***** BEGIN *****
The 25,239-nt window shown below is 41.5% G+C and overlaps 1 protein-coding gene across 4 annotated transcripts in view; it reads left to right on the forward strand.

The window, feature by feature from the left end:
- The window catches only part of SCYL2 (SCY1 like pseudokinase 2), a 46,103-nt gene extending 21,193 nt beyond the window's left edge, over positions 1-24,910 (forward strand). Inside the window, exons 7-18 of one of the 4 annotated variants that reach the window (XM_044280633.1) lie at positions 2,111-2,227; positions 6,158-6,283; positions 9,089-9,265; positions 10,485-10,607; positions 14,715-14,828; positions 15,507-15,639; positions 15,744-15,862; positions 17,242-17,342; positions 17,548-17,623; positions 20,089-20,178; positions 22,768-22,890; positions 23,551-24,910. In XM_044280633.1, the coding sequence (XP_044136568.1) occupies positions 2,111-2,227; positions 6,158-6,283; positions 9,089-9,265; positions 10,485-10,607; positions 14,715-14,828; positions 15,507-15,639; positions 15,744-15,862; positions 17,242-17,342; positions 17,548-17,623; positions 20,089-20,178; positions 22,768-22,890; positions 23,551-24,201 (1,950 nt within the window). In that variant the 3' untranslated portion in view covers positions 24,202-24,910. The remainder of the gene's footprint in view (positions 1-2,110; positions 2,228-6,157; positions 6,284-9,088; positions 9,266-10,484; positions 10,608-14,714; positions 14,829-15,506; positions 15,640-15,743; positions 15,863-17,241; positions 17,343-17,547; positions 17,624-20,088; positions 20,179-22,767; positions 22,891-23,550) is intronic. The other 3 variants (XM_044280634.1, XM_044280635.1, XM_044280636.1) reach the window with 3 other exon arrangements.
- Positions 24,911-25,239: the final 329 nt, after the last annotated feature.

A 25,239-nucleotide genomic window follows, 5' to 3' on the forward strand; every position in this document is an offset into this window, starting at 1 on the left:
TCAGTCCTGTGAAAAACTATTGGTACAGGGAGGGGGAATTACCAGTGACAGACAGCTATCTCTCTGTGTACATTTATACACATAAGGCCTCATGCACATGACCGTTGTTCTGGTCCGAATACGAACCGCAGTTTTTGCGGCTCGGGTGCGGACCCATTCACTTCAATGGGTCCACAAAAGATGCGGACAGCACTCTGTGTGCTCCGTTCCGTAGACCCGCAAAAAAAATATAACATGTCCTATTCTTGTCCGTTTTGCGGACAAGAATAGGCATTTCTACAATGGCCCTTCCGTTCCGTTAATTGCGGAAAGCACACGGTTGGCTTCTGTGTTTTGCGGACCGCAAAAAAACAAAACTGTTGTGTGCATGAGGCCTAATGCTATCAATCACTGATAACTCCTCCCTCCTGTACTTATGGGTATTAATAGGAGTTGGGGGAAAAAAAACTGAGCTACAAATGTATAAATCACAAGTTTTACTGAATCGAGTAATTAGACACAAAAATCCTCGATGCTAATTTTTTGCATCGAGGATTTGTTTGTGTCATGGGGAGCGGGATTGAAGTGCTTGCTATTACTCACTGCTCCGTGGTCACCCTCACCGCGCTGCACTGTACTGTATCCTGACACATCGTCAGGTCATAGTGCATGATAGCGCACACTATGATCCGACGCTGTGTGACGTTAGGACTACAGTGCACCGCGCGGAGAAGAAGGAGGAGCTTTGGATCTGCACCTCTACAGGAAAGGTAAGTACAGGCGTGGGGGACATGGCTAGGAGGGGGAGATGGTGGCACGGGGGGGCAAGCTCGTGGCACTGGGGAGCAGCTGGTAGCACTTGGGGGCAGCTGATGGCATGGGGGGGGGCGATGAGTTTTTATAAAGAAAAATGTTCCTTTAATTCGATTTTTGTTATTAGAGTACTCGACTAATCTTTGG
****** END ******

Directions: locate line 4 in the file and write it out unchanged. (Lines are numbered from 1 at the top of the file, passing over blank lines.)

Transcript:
- Positions 24,911-25,239: the final 329 nt, after the last annotated feature.